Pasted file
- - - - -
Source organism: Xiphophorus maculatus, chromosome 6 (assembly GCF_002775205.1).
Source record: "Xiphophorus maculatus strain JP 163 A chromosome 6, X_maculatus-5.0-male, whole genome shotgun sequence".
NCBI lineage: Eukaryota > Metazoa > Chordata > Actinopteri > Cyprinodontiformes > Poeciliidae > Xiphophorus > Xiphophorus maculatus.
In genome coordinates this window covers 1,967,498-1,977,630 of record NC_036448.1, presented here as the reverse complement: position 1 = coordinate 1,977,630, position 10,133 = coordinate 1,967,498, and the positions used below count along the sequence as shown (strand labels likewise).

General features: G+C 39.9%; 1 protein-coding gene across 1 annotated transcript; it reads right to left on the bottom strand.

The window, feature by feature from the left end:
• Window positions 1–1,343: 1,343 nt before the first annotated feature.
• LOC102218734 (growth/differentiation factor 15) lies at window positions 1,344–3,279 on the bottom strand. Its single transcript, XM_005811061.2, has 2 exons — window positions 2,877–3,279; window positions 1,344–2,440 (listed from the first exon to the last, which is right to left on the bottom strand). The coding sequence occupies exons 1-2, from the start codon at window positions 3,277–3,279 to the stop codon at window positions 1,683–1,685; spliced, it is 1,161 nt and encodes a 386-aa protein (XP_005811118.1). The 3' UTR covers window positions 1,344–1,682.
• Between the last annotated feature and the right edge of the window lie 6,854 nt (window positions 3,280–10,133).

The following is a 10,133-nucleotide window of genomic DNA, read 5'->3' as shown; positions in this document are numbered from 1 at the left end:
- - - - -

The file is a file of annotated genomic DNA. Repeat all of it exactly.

Source organism: Xiphophorus maculatus, chromosome 6 (assembly GCF_002775205.1).
Source record: "Xiphophorus maculatus strain JP 163 A chromosome 6, X_maculatus-5.0-male, whole genome shotgun sequence".
NCBI lineage: Eukaryota > Metazoa > Chordata > Actinopteri > Cyprinodontiformes > Poeciliidae > Xiphophorus > Xiphophorus maculatus.
In genome coordinates this window covers 1,967,498-1,977,630 of record NC_036448.1, presented here as the reverse complement: position 1 = coordinate 1,977,630, position 10,133 = coordinate 1,967,498, and the positions used below count along the sequence as shown (strand labels likewise).

General features: G+C 39.9%; 1 protein-coding gene across 1 annotated transcript; it reads right to left on the bottom strand.

The window, feature by feature from the left end:
• Window positions 1–1,343: 1,343 nt before the first annotated feature.
• LOC102218734 (growth/differentiation factor 15) lies at window positions 1,344–3,279 on the bottom strand. Its single transcript, XM_005811061.2, has 2 exons — window positions 2,877–3,279; window positions 1,344–2,440 (listed from the first exon to the last, which is right to left on the bottom strand). The coding sequence occupies exons 1-2, from the start codon at window positions 3,277–3,279 to the stop codon at window positions 1,683–1,685; spliced, it is 1,161 nt and encodes a 386-aa protein (XP_005811118.1). The 3' UTR covers window positions 1,344–1,682.
• Between the last annotated feature and the right edge of the window lie 6,854 nt (window positions 3,280–10,133).

The following is a 10,133-nucleotide window of genomic DNA, read 5'->3' as shown; positions in this document are numbered from 1 at the left end: